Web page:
Attempting to keep the winter blahs away, challenge my comfort zone, and continue on my endless journey of creative outlets I signed up for several online art courses over the Christmas break. My days are now filled with art journaling, abstract painting, and doodling. So much mess. SO much joy!
I find both thrill and intense peace in playing with the colors, the textures, the different mediums. I’m showing great preference for art that involves collage, layering and lots of intuitive flow. It becomes an almost meditative state, listening to where my hands tell me to go next.
The classes I’m taking in bite-sized nibbles are from various teachers, talented and inspiring. I intentionally chose a variety of styles and mediums so I can experiment and find my groove.
And no matter the teacher or the style of art, once we move out of the early “follow my steps” stage and are encouraged to take art out for a spin on our own, each teacher has some version of the pep talk about Blank Canvas Syndrome.
Apparently, Blank Canvas Syndrome is when creators of any type begin a fresh project and look upon the blank canvas, the blank page, the silenced instrument, knowing they must begin.
And many, if not most, freeze, at least for a bit.
Sometimes the blank canvas is silent, not a single idea calling our name. Other times it screams to us, with ideas and inspirations overwhelming in their limitlessness.
In either situation, it causes paralysis. No idea where to begin, too many ideas to know how to begin, take your pick. It’s all in there.
Oh, how I get this. As a course developer, a writer, even a neophyte artist, there is always that moment when there is an idea in my head, and I have to take the leap towards making it happen.
So off I go to do laundry instead. Anything but begin. Anything but push through.
The remedy seems unanimous throughout all of my art courses…pick up the brush, pick a color, and just put it on the canvas.
Dot it. Splash it. Make a sweeping stroke. Make whisper-thin lines. Write your name. Do anything.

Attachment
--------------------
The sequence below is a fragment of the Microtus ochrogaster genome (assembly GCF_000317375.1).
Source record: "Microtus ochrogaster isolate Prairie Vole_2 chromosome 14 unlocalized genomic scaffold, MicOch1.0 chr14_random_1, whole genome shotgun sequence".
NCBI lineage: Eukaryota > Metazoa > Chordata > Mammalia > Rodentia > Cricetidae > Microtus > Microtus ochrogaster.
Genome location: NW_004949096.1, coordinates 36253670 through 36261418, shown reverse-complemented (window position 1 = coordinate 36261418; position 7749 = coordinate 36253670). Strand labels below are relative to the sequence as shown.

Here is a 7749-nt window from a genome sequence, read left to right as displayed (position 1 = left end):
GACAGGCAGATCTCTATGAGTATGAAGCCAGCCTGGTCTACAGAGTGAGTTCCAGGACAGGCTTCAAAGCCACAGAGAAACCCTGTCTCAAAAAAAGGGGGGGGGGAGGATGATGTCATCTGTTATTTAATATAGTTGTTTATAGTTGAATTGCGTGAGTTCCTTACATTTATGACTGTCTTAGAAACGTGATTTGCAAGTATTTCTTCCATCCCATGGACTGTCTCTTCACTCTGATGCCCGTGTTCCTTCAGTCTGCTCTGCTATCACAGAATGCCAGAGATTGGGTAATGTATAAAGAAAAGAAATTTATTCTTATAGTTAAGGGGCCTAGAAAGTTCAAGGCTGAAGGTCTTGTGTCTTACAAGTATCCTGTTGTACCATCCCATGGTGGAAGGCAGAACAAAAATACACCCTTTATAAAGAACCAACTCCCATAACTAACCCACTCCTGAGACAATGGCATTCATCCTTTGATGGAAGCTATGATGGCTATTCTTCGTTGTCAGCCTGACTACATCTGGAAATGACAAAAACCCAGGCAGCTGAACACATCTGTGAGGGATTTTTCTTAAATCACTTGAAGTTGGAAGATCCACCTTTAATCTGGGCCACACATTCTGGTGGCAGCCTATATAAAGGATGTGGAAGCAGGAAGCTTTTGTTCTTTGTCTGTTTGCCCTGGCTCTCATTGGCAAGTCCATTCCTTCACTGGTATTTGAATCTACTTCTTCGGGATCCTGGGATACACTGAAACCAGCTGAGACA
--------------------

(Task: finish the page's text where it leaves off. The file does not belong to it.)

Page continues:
It doesn’t have to be the right color. It’s fine if the next thing you do is paint right over it.
What you do doesn’t matter. What matters is that you did it. You did something. You began.
I am, by nature, both a planner and a visual thinker. This is a deadly combo because I can see the desired finished task before I even begin. I have the end in mind. I know what I want, and in my head it’s perfect. I’m good with “big picture”, it’s the details and steps that bog me down. I become impatient with the “in-betweens” because I often want to rush to the finish line. And so I often don’t even begin. Too much pressure. Too much mess. Too much risk.
But the first stages of creating, or even living, are never perfect. They are messy, error-filled, and definitely deserving of the name “rough” draft. It’s rough getting it down. It’s rough getting it where you want. It’s roughest if you can’t nail it quite like you envisioned. Both creating and life require pivot and flow.
I’m amazed at how many areas of life can be invaded by Blank Canvas Syndrome. Taking the first step to lose the weight, to remodel the kitchen, to find the new career, to walk from what is not healthy for you, to risk in love. Pretty much anything we venture to do with a beautiful ending takes a little cajoling to get us off the starting block.
And so we go do laundry. Anything but figure out how to begin, when to begin, and how to push through the rough drafts of life changes.
But you can’t win the race if you don’t enter it.
You can’t paint the picture if the paint doesn’t hit the canvas.
You have to pick up the brush and splash it down.
It’s going to be messy. It’s not going to be what you envisioned. It might be way worse. But there’s a chance it might morph into something who’s immense beauty surprises you.
There are SO many things I envision, adventures and creative outlets, passions I want to pursue. But the more out of the norm it is for me, the more it both intrigues me and makes me freeze. Oh, the possibilities. But where to start? Will it turn out as I hope? Is the payoff of risk greater than the payoff of not trying?
So for now I’m having fun with the canvas, accepting the challenge by beginning with a large red dot. I don’t know why, it’s not my favorite color, but perhaps I’m encouraged by it’s bold nature. Usually it’s painted over, sometimes it becomes the center of an idea, but always, always, it is a starting place.
There it is, messing up the canvas.
Daring me to figure it out.
Because the beauty can’t begin until I’m bold enough to start.